According to statistics, more than one million seniors rely on sleeping pills every night to get a good night’s sleep. Nearly 40% of people over the age of 65 have the habit of taking sleeping pills. Sleeping drugs can be roughly divided into two categories: benzodiazepine (Benzodiazepine) and non-benzodiazepine (Non-benzodiazepine). The Food and Drug Administration found that the group with the highest use rate of benzodiazepine sleeping pills among people is women aged 60 to 79, followed by women over 80 years old. The group with the highest proportion of non-benzodiazepine users was women over 80 years old, followed by women aged 60 to 79 years. It can be seen from this that the insomnia problem of the elderly is very serious, and relatively speaking, the risk of using sleeping pills has also become higher.
Effects of side effects of sleeping pills on the elderly
Whether you take benzodiazepines or non-benzodiazepine drugs, there will be side effects, and for the elderly, the risk of taking sleeping pills is greater. Studies have shown that the elderly are more sensitive to benzodiazepines than young people. In addition to the more sensitive effects of sleeping pills, there are also some innate factors:
- Increased risk of falls in the elderly
Side effects of sleeping pills include dizziness. Dizziness may not be a disease, but to the elders, “fainting can kill people”! Dizziness makes it easy to fall. In addition, due to physical aging, the muscle fibers of the elderly slowly atrophy, making their movements appear weak and slow. The center of gravity of the elderly caused by dizziness due to the use of sleeping pills is unstable, and their muscles cannot react immediately like young people, so they are more likely to fall.
After adults pass middle age, the calcium in their bones begins to lose about 0.5% per year, so the elderly are prone to stooping. Old people have fragile bones and are more likely to break if they fall than young people. If you just stay in bed, it is very likely that you will not be able to get up after lying down. If an elderly person with nocturia problems gets up at night to go to the toilet after taking sleeping pills, they are more likely to fall and fracture, which will greatly increase the risk of death.
- Reduced attention span in the elderly
As the human body ages, nerve conduction speeds slow down and the response to external stimuli becomes less sensitive. Coupled with the degeneration of the visual center, the elderly are unable to correctly judge the distance, size and movement speed of objects. Hearing also declines with aging, and the ability to receive sounds weakens. Taking sleeping pills may cause side effects such as inability to concentrate, which is especially dangerous for the elderly.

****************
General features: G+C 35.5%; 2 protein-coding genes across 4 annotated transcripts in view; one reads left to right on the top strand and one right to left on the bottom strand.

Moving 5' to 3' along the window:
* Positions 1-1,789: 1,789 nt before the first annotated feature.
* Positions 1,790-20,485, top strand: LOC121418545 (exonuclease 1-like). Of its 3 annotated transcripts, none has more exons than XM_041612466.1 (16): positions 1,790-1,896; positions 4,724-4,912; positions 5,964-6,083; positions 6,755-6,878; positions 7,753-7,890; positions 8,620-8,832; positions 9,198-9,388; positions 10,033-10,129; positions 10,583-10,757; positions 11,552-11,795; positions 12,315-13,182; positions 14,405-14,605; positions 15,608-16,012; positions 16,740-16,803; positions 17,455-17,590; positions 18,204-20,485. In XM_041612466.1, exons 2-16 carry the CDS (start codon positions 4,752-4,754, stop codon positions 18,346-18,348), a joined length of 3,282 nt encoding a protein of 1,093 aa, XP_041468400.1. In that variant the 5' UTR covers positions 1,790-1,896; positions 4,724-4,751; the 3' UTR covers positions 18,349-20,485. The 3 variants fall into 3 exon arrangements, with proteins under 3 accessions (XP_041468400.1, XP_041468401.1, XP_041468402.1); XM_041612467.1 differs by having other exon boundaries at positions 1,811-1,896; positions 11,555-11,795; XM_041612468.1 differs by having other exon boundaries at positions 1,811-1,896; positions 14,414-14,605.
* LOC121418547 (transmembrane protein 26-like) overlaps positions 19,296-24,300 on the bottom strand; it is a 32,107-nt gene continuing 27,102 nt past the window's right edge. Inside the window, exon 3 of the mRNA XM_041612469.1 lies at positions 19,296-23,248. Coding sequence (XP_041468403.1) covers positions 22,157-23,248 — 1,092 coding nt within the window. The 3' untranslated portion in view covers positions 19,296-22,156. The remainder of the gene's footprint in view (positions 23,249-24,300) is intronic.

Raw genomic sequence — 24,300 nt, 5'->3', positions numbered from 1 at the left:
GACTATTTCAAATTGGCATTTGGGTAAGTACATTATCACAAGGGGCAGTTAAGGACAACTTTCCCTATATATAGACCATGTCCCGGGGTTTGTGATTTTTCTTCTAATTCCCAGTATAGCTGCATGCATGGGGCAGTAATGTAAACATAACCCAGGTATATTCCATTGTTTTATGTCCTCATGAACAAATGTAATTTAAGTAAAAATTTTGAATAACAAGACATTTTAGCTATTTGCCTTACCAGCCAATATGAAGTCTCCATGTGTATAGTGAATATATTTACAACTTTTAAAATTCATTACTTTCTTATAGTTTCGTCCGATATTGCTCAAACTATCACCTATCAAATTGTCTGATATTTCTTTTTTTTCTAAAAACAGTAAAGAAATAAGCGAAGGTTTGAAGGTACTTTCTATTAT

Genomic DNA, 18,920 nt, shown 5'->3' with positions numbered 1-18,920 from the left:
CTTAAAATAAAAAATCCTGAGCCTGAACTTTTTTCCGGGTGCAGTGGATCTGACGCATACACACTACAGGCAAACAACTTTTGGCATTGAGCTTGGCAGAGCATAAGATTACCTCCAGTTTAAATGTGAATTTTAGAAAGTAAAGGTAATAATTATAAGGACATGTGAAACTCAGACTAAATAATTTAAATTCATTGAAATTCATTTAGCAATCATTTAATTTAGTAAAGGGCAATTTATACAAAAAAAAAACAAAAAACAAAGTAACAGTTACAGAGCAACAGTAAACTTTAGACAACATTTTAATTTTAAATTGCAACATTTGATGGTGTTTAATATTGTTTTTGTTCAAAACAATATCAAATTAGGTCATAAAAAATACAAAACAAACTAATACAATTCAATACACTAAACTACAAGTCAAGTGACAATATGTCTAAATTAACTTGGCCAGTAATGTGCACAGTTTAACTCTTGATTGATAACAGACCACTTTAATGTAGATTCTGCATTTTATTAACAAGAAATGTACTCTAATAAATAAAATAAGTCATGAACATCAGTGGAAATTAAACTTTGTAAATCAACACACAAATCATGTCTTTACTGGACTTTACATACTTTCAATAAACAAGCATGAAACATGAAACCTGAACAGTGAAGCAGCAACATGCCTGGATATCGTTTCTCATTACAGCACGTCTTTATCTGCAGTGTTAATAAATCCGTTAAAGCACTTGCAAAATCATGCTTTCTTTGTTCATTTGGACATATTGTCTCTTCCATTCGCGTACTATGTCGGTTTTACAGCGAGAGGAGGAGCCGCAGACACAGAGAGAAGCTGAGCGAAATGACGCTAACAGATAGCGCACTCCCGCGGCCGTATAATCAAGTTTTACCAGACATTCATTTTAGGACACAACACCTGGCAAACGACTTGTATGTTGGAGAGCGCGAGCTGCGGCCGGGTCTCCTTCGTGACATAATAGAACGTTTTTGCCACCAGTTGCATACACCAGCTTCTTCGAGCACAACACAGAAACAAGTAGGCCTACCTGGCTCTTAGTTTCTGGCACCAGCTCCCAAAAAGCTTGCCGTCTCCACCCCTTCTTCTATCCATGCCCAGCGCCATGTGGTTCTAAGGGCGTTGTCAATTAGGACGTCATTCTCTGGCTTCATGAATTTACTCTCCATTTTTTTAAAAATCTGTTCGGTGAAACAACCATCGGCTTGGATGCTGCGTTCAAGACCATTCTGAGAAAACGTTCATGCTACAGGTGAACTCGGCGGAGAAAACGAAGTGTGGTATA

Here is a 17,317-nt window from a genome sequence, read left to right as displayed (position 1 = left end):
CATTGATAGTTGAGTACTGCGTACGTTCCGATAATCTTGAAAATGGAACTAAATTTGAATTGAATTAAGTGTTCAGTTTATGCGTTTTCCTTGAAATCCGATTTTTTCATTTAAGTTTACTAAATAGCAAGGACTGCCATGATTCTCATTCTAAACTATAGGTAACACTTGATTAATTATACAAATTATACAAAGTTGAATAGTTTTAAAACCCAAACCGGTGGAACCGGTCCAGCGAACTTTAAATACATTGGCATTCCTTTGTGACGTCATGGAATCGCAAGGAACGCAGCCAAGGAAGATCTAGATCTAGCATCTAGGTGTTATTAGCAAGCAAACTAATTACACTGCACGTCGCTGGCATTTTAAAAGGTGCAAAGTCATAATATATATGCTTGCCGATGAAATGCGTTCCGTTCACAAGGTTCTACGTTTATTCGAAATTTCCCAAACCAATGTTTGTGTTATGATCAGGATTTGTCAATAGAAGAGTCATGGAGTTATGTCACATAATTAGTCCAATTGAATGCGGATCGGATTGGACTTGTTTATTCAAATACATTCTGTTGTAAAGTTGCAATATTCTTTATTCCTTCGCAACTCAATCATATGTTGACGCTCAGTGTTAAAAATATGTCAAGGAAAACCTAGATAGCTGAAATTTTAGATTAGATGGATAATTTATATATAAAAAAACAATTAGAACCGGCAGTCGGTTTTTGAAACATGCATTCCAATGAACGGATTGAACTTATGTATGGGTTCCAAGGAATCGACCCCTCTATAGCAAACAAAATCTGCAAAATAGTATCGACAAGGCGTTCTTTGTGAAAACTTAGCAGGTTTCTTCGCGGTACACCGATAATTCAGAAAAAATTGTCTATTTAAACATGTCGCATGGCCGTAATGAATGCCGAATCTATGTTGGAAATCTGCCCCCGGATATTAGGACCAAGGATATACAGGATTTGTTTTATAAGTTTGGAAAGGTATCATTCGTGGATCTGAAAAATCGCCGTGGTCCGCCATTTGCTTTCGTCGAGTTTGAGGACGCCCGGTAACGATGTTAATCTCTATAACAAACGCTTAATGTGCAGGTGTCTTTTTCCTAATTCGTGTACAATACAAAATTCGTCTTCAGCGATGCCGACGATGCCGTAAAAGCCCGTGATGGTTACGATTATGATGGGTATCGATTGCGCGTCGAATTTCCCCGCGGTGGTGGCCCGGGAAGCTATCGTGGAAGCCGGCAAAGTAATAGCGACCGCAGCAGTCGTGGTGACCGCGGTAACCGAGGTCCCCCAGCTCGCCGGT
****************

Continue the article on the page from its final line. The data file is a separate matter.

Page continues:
The degradation of these physiological functions makes the elderly face the outside world as if they are separated by a layer of “fogged glass”. The side effect of sleeping pills, which brings about inattention, makes the situation worse, leaving the elders not even knowing where to look. This is why elderly people who are used to driving should be especially careful when taking sleeping pills. If the drug effect makes them lose consciousness, the car body may be scratched, or even their lives may be lost.
- Complex sleep behaviors in the elderly can be fatal
It should also be noted that sleeping pills may cause drug-induced sleepwalking and other complex sleep behaviors. This means that after taking sedative drugs, the patient is in a state similar to sleep and still performs complex movements. Moreover, when the patient wakes up the next day, he has almost no memory of what happened during that period. Patients may experience the following behaviors:
- Dream driving (driving while sleeping)
- Eating while sleeping
- Changing clothes while sleeping
- Cooking while sleeping
- Cleaning while sleeping
- Shopping while sleeping
- Having sex while sleeping
Although the incidence rate of complex sleep behaviors is not high. Research in my country also points out that the gap between the incidence of complex sleep behaviors over the age of 65 and the incidence of people aged 20 to 55 does not reach statistical significance. But even so, complex sleep behaviors still occur in a large proportion of the elderly, and are likely to bring serious injury and death risks. Just imagine: sleepwalking on the street without looking at the traffic lights, driving your car to the edge of a cliff while dreaming, or cooking while sleeping without even realizing it is about to burn down the kitchen. This is very dangerous, so the Food and Drug Administration of the Ministry of Health and Welfare has specially Name the following four non-benzodiazepine drugs to remind patients to be careful when taking them:
The above four drugs were required to add warnings on the drug inserts in 2013. The Food and Drug Administration decided in April 2020 to prohibit physicians from prescribing these four drugs to patients who already have complex sleep behaviors, while other patients If you have complex sleep behaviors while using these four types of drugs, you should stop using them immediately and return for medical consultation.
Not only the above four drugs, but also benzodiazepines and non-benzodiazepine drugs may cause complex sleep behaviors, but these four drugs are more likely to occur. Therefore, if an elder in the family takes sleeping pills, special attention must be paid. Taiwanese news also reported that after taking sleeping pills, the elderly would steal goods in stores or sell items at low prices, but the people involved did not remember anything afterwards!
How to take sleeping pills
Remember, after taking any sleeping medication, you should lie down to sleep “immediately” and do not engage in other activities.Sleeping pills are not a panacea, so be careful not to become overly dependent or overdose.